What’s behind Turkey’s rapprochement with Russia?

August 9, 2016. Russian President Vladimir Putin, right, and Turkish President Recep Tayyip Erdogan at a news conference on the results of the Russian-Turkish talks in Constantine Palace. © Aleksey Nikolskyi
With its tense relations with US and the EU, and the bad economic situation following Russian sanctions, Ankara had to mend its relationship with Moscow, says Hay Eytan Cohen Yanarocak from Tel Aviv University.

Russia’s President Vladimir Putin and Turkey’s Recep Tayyip Erdogan met in St. Petersburg and pledged to restore relations following months of tension after Turkey downed a Russian jet.

READ MORE: Ready to restore ties: Putin, Erdogan revive economic plans, patch up differences over Syria

RT: At the news conference following Tuesday’s meeting, President Erdogan underlined that this was his first overseas visit since the fail coup attempt. Why was this so important to him?

Hai Eytan Cohen Yanarojak: … Turkey is experiencing problematic relations with the EU and with the US. Turkey is accusing Fethullah Gulen, the religious cleric – now in Pennsylvania, in the US, [of plotting the failed coup]. Turkey is pressing the US to extradite him to Turkey. On the on the other hand, the Europeans were very late to condemn the coup attempt. For Erdogan these two steps were very much not acceptable and in order to show the Europeans and Americans his [displeasure] and discomfort he is conducting this rapprochement with Russia. I must admit that because of the Russian sanctions against Turkey in tourism, and fruit and vegetables exports the Turkish economy is in a very grave situation. He had to rehabilitate the Turkish economy and he had to mend relations with the Russians.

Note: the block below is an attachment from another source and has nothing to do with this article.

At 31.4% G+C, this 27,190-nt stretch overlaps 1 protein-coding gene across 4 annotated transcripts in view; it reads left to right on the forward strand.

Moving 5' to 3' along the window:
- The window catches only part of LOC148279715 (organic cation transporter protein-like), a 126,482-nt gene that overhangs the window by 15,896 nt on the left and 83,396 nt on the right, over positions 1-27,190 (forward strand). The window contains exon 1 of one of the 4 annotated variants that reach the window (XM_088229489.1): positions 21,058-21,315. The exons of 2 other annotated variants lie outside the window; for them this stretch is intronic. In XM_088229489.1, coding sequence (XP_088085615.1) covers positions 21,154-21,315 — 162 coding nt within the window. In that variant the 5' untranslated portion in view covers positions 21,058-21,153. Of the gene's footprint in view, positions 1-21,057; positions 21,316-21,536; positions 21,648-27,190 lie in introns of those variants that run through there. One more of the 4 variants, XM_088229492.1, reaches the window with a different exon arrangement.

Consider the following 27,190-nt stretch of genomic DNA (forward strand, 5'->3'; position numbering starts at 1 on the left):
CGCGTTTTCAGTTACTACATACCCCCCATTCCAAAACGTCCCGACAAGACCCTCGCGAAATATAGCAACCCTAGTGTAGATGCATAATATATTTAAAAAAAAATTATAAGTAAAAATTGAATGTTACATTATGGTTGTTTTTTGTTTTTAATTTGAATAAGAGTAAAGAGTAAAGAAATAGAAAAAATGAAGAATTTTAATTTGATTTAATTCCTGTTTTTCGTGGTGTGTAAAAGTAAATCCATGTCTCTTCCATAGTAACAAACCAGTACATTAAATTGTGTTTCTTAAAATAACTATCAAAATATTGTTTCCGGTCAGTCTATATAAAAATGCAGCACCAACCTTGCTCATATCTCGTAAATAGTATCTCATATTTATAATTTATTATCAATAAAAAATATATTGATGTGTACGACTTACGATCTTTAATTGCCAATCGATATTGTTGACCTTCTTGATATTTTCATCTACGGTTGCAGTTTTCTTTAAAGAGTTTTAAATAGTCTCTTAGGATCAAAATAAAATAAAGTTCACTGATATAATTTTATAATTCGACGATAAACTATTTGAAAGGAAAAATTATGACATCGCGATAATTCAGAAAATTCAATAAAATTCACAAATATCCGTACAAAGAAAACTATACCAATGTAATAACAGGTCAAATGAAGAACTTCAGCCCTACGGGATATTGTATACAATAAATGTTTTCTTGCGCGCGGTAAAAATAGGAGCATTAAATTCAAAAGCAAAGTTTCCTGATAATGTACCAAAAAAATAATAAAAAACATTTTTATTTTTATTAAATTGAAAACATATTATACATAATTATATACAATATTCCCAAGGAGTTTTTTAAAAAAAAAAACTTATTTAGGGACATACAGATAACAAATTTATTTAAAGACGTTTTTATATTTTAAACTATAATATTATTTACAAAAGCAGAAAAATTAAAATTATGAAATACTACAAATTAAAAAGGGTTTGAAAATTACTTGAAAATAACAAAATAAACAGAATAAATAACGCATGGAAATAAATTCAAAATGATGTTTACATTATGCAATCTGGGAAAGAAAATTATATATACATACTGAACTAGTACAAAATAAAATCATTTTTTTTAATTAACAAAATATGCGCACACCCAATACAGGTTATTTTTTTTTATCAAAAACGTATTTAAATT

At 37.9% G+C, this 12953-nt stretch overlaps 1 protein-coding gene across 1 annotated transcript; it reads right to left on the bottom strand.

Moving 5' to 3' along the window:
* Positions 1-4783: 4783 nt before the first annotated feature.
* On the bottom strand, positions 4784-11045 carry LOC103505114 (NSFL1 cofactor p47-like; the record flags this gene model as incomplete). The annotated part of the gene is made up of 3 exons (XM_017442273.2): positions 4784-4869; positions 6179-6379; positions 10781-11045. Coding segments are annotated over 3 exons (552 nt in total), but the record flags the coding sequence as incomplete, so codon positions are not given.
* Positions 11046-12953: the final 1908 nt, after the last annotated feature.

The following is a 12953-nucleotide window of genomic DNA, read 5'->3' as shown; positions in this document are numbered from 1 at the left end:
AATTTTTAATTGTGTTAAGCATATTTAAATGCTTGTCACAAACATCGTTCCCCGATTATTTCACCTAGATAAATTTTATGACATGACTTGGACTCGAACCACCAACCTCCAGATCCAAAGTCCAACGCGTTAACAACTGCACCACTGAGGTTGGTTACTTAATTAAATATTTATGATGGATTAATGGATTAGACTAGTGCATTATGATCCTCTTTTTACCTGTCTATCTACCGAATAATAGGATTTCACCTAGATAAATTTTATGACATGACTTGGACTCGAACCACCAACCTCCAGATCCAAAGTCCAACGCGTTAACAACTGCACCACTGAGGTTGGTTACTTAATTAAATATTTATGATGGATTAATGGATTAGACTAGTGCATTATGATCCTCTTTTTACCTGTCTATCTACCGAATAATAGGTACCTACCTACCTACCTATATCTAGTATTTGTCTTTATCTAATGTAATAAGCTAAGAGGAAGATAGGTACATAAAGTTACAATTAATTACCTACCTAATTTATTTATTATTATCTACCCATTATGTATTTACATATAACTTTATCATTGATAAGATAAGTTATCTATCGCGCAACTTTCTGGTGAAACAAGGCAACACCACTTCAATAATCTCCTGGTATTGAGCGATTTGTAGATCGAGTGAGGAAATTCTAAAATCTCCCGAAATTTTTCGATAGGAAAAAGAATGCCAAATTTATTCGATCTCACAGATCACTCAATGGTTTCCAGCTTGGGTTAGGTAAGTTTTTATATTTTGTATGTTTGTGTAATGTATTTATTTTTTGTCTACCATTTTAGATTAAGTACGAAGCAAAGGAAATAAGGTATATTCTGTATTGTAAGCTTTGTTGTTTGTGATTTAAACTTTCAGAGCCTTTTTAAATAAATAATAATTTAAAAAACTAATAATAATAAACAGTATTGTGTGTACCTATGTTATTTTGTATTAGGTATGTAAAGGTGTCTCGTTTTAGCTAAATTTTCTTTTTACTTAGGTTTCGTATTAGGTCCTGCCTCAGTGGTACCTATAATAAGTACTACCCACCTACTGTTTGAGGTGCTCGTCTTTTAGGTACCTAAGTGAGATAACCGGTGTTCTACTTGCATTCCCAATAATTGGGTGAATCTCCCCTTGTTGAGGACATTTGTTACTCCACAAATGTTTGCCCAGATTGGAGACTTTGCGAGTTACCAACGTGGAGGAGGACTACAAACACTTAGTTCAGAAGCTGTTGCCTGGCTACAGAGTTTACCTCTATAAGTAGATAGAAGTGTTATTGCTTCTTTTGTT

RT: Apparently, economic relations were at the forefront of today's meeting. What else do you think is of great importance between the two countries?

HECY: In my opinion the great importance should be focused and would be focused [on] Syria. In the press conference I heard Mr. Erdogan [say] that they still did not address that topic. In my opinion, both leaders will form a joint mechanism between the two armies in order not to pave the way for another crisis between the two countries.

RT: Do you think the two countries can overcome their differences on Syria – an issue they don’t always see eye to eye?

HECY: Maybe they can minimize frictions between Turkey and Russia…But Turkey will not change its policies vis-à-vis Bashar Assad in Syria. I really don’t think that we will see a breakthrough in this case. Turkey’s stance in this case will stand firm, but taking into account Turkey’s strategic and economic interests vis-à-vis Russia and also taking into account Turkey trying to pressure the EU and the US – this will exactly minimize the frictions between Moscow and Ankara.

 

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